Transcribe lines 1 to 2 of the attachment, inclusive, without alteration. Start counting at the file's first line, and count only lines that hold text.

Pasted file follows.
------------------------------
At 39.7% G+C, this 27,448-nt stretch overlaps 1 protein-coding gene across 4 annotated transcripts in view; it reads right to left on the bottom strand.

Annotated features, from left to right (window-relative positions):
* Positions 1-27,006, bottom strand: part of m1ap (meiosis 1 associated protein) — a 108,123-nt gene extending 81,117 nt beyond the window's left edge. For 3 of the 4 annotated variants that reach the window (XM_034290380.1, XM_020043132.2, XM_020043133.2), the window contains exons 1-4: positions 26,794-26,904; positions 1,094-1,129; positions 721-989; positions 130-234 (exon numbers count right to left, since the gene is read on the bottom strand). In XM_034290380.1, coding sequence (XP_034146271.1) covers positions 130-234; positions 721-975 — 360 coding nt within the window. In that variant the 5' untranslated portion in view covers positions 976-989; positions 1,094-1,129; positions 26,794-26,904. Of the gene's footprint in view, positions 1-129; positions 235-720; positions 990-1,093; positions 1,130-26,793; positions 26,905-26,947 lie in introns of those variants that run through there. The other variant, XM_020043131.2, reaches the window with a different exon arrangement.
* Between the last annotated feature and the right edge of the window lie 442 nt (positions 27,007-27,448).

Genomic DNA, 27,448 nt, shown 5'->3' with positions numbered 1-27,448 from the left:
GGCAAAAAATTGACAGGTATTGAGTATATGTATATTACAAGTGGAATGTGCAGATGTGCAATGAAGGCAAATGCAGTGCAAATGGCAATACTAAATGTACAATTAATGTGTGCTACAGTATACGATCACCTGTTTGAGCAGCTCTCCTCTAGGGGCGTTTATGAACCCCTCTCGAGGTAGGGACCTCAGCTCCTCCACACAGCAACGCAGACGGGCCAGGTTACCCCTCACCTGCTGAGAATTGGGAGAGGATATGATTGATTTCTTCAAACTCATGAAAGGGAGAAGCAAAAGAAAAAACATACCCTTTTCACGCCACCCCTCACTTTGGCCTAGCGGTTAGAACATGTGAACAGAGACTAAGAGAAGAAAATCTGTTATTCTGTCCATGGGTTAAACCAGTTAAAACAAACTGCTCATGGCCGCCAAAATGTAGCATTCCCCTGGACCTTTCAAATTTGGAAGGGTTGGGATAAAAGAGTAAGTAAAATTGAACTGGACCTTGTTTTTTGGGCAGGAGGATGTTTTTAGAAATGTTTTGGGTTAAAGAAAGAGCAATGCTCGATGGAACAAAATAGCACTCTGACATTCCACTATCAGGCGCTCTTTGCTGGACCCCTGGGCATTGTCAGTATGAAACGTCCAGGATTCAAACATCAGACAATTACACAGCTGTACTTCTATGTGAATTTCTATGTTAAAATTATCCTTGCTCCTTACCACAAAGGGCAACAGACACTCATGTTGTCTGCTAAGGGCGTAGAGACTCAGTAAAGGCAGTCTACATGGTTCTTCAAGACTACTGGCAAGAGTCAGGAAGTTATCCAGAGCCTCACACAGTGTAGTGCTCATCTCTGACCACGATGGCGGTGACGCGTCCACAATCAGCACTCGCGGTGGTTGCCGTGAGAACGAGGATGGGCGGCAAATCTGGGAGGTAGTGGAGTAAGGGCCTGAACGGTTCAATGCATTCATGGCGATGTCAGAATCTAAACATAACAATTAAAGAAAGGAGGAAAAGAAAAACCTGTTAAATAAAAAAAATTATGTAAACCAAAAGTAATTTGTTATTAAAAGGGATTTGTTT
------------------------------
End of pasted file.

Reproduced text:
At 39.7% G+C, this 27,448-nt stretch overlaps 1 protein-coding gene across 4 annotated transcripts in view; it reads right to left on the bottom strand.

Annotated features, from left to right (window-relative positions):